Has the Shamed Comedian Allowed Enough Time to Pass to Earn Our Forgiveness?
8/5/21 – – Yesterday, comedian Louis C.K. announced that he will be touring 24 U.S. cities over the next few months, starting in New York on August 13. The disgraced entertainer, who at the height of the #MeToo movement saw his career implode after admitting to years of gross sexual misconduct, is hoping fans will welcome him back after almost four years in exile.
Has Louis C.K allowed enough time to pass before launching an ambitious comeback tour?
Crisis counselors grapple with similar conundrums whenever shame enters the picture – the element of time becomes an important issue. Before an individual, company or organization can fully recover, some level of suffering is expected. That’s human nature. But, how long does the sinner (client) have to suffer public humiliation in the stocks?
The duration of exile depends on the specifics of the crisis. Just how much pain is required before the public and media will grant forgiveness depends on the nature of the offense, the pre-crisis reputation of the offender, and the adequacy of the offender’s response.
Let’s take those three determining factors one at a time.
The nature of Louis C.K.’s offense is damning. Forcing colleagues (young female comedians) to watch you masturbate is no minor offense. It would take a long time for most people to forgive such disgusting harassment.
Louis C.K.’s pre-crisis reputation is actually a plus for him. His brand of comedy has always been raw, misogynistic and irreverent (he recently made fun of survivors of school shootings). Audiences paying to see his standup act expect to be shocked. Offensive, debasing acts are not entirely out of character. He entered this personal crisis without the expectation of piety or good behavior – unlike priests, governors and other “highly respected” people who betray their standing.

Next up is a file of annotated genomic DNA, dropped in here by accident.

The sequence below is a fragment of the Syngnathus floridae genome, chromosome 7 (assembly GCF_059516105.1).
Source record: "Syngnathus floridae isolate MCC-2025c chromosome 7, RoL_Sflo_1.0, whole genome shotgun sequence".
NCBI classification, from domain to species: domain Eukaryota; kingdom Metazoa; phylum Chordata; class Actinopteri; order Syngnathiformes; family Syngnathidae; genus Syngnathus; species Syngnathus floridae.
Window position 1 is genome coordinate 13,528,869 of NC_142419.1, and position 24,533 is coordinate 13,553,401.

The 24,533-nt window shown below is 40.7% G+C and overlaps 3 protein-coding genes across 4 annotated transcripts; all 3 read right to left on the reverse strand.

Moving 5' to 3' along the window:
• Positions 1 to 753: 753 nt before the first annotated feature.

As for the adequacy of his post-crisis response, he has apologized, been honest about his transgressions (he never blamed the victims or questioned their honesty) and suffered significant financial loss. Lucrative deals evaporated with Netflix, FX and HBO, a movie project was scrapped, and he has been unable to secure bookings in any major comedy venues. COVID-19 delayed a less ambitious comeback campaign in 2020, lengthening his time in purgatory to almost four years.
So, my guess is that Louis C.K. has a good chance to rebound. If you were a fan before his fall, you’ll probably consider buying a ticket when he comes to your town. You might encounter picketers when you arrive for the show, but you’ll give him a second chance to shock and entertain you.
Perhaps fellow comedian Jerry Seinfeld (not a crisis counselor, but an excellent student of human nature none the less) captured Louis C.K.’s and other shamed individuals’ predicament best in a 2018 Daily Mail article when he observed:
We know the routine: The person does something wrong. The person’s humiliated. They’re exiled. They suffer, we want them to suffer. We love the tumble, we love the crash and bang of the fall.
And then we love the crawl-back. The grovel. Are you going to grovel? How long are you going to grovel? Are you going to cry?
And people, I think, figured they had that coming with Louie – he owes us that. We, the court of public opinion, decided if he’s going to come back, he’d better show a lot of pain. Because he denied them that.
Has Louis C.K. paid enough of what he “owes us” to make his comeback tour successful? Apparently, ticket sales are off to a good start. We’ll be watching to see how things go.